Their small family business, Balžeko Bitės, is owned by Andrė and Tomas today. They produce honey and some products from the beeswax, like candles and Christmas ornaments. Andrė desired to make her honey stand out from the rest. “My approach to honey was that I wanted to make it elegant and stylish and more contemporary than it is usually. I want the honey jar to look a little bit like perfume, that you wouldn’t want to hide it somewhere, that you want to put it on the table to taste it and to really find it a nice gift, a nice product.” This is what makes her product different from others in Lithuania, and the reason why people usually want to buy her honey – because it is beautiful.


Andrė, left, and Tomas, right, add honeycomb ornaments to a tree.

Andrė explained how Christmas decorations from beeswax are common in countries like Germany, Austria, and others where they decorate Christmas trees with more natural ornaments. Producing ornaments was a common hobby for beekeeper wives during the long evenings of winter where there was no work to do. With all of the excess beeswax, creating Christmas ornaments gave them an opportunity to make something nice from it. Andrė’s products are unique, because they are not sold in supermarkets, but rather only locally sold, and are quite artisan in design, much like her honey.

Urban environments may be more convenient for some beekeepers, but there are some drawbacks. “Obviously cities are much more polluted. They get sick easier,” Andrė said. Sickness in bees has become more prevalent. It is no secret that in recent years there has been a crisis for the European bee populations. There is still speculation over the main reason for the deaths of bees, but Andrė believes it has something to do with pesticides that make plants more resistant to some insects. “Banning the pesticides would help a lot of the bees survive,” she said. Diseases in bees mutate quickly and result in new viruses. “It is really hard for beekeepers to preserve the bees; that they will be healthy.”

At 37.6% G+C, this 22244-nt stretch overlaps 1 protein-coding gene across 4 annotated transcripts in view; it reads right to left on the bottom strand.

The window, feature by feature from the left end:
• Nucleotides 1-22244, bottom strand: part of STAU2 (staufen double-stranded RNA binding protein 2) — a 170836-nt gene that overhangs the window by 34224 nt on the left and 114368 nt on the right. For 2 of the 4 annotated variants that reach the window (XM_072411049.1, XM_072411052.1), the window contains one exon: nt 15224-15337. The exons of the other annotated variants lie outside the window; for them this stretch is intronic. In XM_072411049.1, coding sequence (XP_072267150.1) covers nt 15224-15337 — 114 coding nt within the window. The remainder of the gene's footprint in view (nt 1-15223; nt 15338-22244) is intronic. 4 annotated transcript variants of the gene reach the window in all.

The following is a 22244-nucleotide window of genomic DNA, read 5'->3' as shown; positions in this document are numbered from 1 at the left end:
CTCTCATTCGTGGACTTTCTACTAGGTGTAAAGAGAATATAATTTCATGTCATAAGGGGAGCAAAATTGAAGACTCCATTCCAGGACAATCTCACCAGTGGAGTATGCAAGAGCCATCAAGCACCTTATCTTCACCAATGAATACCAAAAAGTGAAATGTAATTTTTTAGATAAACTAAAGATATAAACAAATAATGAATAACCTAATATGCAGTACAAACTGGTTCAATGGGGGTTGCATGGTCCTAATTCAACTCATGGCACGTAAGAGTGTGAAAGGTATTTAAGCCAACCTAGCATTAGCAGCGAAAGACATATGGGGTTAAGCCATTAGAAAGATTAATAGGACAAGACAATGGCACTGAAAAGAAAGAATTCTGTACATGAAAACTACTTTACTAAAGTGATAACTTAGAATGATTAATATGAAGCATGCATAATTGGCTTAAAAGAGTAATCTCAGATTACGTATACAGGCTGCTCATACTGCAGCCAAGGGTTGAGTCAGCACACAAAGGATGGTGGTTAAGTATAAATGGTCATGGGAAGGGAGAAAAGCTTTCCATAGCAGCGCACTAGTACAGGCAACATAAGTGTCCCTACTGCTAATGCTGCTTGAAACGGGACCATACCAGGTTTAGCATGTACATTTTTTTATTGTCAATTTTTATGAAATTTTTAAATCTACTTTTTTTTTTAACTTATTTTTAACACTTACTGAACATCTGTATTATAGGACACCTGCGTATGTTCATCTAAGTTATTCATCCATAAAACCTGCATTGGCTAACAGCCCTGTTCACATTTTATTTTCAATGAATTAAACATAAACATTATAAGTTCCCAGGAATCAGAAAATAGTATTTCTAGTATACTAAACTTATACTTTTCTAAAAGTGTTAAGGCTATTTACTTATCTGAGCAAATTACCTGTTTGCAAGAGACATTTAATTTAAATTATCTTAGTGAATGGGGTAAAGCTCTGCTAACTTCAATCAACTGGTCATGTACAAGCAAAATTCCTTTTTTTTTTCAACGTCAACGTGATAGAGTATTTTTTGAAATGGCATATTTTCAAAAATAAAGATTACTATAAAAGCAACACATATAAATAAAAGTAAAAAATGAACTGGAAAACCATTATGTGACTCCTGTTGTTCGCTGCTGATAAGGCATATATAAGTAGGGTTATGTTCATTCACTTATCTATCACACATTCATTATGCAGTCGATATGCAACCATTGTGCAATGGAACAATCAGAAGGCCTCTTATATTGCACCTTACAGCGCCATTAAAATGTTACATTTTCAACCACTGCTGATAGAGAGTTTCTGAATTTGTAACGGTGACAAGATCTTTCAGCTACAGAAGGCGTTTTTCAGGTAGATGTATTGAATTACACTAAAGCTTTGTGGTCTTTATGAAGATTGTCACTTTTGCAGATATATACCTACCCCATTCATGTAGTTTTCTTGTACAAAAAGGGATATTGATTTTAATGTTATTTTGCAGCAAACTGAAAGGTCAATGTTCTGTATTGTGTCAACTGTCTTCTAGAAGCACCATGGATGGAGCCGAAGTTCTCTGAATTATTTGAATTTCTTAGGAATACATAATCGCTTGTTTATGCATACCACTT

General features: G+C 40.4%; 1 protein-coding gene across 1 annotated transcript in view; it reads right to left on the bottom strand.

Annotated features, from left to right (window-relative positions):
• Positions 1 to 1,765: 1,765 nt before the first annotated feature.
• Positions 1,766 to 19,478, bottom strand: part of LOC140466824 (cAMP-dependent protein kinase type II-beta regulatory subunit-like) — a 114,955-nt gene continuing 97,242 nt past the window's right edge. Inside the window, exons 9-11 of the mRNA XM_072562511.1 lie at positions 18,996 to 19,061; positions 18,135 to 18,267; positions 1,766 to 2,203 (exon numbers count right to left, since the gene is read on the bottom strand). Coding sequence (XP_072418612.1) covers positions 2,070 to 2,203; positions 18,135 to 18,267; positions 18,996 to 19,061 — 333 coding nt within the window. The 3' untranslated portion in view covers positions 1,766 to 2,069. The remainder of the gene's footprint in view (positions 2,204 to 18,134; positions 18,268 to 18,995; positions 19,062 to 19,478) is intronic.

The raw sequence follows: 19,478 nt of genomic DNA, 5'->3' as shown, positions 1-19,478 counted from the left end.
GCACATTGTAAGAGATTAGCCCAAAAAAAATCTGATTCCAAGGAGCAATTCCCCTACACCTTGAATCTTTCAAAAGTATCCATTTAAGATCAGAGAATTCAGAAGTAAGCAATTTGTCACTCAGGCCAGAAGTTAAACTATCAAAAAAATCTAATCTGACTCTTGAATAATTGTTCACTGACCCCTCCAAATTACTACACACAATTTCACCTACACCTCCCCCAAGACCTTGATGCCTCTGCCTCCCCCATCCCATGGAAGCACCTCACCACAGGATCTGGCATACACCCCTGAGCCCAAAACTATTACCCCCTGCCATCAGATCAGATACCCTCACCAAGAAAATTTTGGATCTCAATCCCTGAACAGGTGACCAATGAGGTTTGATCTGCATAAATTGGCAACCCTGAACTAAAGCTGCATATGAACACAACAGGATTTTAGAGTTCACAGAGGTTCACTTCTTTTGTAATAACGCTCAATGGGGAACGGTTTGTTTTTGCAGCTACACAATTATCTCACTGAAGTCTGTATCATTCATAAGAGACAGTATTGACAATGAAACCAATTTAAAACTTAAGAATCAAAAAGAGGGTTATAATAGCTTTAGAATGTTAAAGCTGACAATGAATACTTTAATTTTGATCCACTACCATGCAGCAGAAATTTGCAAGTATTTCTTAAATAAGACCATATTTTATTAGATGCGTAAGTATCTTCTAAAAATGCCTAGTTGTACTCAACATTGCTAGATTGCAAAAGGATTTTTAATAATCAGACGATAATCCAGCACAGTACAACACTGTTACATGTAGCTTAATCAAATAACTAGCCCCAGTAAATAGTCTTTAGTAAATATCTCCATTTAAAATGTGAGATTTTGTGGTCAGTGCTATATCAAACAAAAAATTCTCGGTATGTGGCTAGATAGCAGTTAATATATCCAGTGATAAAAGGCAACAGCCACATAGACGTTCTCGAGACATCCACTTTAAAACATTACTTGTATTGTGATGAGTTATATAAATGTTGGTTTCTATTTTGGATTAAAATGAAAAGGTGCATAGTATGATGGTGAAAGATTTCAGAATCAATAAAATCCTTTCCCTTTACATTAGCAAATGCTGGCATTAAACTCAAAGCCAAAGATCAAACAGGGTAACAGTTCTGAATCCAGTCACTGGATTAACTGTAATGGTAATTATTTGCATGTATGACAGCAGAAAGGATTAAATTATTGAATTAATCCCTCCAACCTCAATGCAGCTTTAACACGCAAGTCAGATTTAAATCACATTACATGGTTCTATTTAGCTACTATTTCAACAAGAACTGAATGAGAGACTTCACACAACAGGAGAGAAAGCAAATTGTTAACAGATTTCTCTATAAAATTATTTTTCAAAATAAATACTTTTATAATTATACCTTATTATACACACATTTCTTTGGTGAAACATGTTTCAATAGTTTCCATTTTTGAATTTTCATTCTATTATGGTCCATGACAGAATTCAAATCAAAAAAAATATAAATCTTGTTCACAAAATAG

Andrė went on to explain the benefits beekeeping has on the bees and their health. “Beekeeping is still a job that is a little bit philosophical. You will hear beekeepers often say that you have to take care of bees, but you cannot control them.” Bees existed millions of years before humans, and humans had to adapt to their yearly routine. If the bees are wild, then “you couldn’t save them from diseases. It is really important for them to be under human’s control,” Andrė said. “We have to take care of bees. They produce what we have: vegetables, apples, rice, everything.”  

For those who get nervous around bees, Andrė gave a few tips. She advises, “not to be nervous. Bees somehow feel the adrenalin, so you have to be calm. Bees have no wish to attack you; they do not care about you at all, unless disturbed. And if you somehow disturb them accidentally or intentionally, they will react.” The old beekeepers can go to their bees with bare hands because they know how the bees react and how they need to act; calm and confident. Bees can also react if a person smells strangely, whether it be from perfume or drinking alcohol. 

Andrė strives to highlight honey’s value as an alternative sweetener. “I always prefer honey to sugar. I wish everyone would do that, because it is healthier and more natural. Sugar is called the white death and if you are having too much sugar it reduces calcium in your body, and with honey you only have good ethics, it is nutritional, and has lots of minerals and vitamins. And what I am trying to do among my friends and my family is that I would like to reduce the amount of sugar we consume and eat more honey.”